Here’s how much of Downtown Salt Lake City is covered in car parking

Lead photo by Dave Iltis, Cycling Utah/Cycling West.

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Nearly 1 out of every 3 acres in the broader Downtown area in Salt Lake City is covered in parking, according to new research shared on Monday.

Researchers with the Parking Reform Network studied the area spanning roughly between North Temple and 900 South, 200 East to 500 West and found that 29 percent of the land is dedicated to parking.

The organization, which seeks to highlight the economic productivity that is lost to storing empty private vehicles, noted Salt Lake City passed a series of reforms in 2021 that generally lowered the amount of required space for parked cars.

Still, developers have shown a willingness to exceed minimum parking requirements, saying the city isn’t ready for a low-car future.

Astra Tower, for instance, will have 0.75 parking stalls for every unit, more than the 0.5 stalls per unit that were required when the project was first proposed. (There is now no minimum parking requirement in the D-1 zone.)

The city itself often appears to acknowledge car dominance, approving a nearly 1,000-car parking garage in the Granary District and undertaking several angled parking projects in lieu of cycle tracks, expanded sidewalks or other improvements that would encourage and promote walking and commuting by bike.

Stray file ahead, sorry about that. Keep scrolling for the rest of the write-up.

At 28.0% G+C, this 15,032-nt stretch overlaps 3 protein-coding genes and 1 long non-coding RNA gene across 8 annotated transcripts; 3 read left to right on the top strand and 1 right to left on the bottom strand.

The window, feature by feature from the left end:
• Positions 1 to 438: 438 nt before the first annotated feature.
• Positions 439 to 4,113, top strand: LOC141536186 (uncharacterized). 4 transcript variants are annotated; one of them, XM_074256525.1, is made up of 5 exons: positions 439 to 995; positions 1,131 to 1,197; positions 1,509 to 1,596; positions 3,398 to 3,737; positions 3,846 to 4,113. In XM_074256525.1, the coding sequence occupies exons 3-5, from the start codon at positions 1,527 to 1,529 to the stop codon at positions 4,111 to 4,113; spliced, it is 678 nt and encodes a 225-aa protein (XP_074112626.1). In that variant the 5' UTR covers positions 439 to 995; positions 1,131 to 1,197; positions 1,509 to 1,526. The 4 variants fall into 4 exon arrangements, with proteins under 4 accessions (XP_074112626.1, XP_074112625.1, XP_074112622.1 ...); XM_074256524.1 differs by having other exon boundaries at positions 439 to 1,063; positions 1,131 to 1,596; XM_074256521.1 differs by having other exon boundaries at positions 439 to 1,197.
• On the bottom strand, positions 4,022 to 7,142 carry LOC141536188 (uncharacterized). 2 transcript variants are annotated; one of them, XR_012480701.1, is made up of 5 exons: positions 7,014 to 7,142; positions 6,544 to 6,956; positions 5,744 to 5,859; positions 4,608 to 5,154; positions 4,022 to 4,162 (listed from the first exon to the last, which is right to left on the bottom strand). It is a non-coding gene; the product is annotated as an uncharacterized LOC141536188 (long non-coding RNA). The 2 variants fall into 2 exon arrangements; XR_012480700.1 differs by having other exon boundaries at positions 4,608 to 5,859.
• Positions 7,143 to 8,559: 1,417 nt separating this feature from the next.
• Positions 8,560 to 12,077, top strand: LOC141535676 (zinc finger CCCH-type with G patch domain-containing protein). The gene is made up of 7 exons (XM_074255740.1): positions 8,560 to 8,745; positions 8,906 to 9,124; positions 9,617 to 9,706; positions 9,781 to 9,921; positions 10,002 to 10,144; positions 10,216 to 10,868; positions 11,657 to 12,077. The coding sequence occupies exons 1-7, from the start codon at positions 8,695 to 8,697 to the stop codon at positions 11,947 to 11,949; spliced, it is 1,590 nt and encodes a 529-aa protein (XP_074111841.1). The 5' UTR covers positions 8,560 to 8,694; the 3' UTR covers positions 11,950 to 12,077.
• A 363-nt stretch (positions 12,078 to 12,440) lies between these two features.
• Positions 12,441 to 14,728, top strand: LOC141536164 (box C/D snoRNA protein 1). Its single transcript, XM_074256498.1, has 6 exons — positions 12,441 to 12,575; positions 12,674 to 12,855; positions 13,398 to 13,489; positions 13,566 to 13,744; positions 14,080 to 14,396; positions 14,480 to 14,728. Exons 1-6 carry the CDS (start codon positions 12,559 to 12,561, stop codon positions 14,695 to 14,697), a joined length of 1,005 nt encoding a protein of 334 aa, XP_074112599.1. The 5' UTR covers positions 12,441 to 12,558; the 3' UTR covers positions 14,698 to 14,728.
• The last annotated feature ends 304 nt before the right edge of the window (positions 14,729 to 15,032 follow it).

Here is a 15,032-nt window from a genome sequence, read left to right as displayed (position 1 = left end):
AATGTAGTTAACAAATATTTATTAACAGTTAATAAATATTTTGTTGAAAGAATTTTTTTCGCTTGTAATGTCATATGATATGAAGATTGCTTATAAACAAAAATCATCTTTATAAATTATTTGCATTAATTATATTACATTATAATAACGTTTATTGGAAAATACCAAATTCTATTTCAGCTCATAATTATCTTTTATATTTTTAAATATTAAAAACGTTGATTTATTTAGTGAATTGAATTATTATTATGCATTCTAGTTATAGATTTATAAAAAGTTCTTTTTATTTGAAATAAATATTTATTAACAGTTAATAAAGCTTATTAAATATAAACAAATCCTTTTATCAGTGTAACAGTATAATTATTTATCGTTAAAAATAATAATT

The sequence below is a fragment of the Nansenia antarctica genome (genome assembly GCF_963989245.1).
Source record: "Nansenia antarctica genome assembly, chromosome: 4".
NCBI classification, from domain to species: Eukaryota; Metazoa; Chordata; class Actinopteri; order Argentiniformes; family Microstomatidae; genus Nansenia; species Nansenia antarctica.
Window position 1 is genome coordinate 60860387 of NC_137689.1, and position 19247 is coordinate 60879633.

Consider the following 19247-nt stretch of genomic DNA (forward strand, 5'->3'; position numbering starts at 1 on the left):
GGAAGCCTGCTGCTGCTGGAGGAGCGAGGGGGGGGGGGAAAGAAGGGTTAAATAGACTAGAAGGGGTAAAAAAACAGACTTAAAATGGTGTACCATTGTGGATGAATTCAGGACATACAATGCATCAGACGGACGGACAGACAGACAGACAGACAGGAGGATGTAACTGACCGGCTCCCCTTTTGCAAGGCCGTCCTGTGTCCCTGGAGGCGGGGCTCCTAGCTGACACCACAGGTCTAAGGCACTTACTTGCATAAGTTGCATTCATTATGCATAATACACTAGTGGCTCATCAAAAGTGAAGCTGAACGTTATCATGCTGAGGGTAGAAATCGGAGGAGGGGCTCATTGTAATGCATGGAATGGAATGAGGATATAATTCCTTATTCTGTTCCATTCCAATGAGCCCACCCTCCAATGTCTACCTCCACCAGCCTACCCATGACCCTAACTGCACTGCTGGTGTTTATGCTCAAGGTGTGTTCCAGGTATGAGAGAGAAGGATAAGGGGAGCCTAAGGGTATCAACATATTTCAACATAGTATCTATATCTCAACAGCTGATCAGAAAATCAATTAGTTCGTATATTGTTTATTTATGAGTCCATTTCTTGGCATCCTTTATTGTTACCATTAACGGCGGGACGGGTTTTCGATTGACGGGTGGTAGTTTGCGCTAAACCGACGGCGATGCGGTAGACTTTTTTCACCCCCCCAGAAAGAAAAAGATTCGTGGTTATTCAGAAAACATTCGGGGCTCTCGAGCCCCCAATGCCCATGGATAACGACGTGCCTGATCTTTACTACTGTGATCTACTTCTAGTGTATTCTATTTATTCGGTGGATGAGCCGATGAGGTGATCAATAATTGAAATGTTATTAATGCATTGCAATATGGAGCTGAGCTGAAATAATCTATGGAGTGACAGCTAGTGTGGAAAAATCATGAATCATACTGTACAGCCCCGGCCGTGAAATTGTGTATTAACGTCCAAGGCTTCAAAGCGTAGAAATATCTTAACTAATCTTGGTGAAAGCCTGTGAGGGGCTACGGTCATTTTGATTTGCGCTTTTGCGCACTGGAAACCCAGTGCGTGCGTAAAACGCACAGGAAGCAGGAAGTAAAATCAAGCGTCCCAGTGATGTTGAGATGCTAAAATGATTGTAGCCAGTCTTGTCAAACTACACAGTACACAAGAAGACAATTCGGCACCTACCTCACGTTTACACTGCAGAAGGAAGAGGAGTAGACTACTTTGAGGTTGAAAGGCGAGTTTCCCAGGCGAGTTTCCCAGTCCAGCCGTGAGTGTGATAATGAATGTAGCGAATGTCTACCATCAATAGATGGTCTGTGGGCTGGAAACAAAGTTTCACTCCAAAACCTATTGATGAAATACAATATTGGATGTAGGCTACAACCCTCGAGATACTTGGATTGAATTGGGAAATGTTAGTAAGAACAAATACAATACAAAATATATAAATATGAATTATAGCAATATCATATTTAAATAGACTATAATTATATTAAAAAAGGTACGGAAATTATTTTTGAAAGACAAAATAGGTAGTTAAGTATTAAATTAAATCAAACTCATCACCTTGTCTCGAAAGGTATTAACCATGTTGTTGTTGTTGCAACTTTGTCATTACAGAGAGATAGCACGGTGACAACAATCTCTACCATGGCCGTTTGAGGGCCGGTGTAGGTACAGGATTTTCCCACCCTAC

EXPLORE THE INTERACTIVE PARKING MAP AT THE PARKING REFORM NETWORK

Top Five U.S. Cities Covered In Parking

  • San Bernardino, CA: 49%
  • Arlington, TX: 42%
  • Lexington, KY: 38%
  • Wichita, KS: 35%
  • Virginia Beach, VA: 35%

Parking Reform Network

Downtown Salt Lake City also has several noteworthy surface parking lots that soak up 10 acres of space that could otherwise be used for parks, retail, housing, universities, daycares, bars, restaurants, churches, offices, assisted living facilities, hospitals, group homes, art galleries, museums, or a combination of it all.

The map shared by the Parking Reform Network included several car dealerships that surround the city’s urban core.

It’s possible the estimate is actually an undercount, as it doesn’t include the do-it-yourself gravel surface parking lot that was created on Broadway near 250 West after demolition crews eliminated the low-income housing at the La France apartments.

Email Taylor Anderson

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Posted by Taylor Anderson

Taylor Anderson grew up near Chicago and made his way West to study journalism at the University of Montana. He's been a staff writer for the Chicago Tribune, Bend Bulletin and Salt Lake Tribune. A move from Portland, Oregon, to Salt Lake City opened his eyes to the importance of good urban design for building strong neighborhoods. He lives on the border of the Liberty Wells and Ballpark neighborhoods.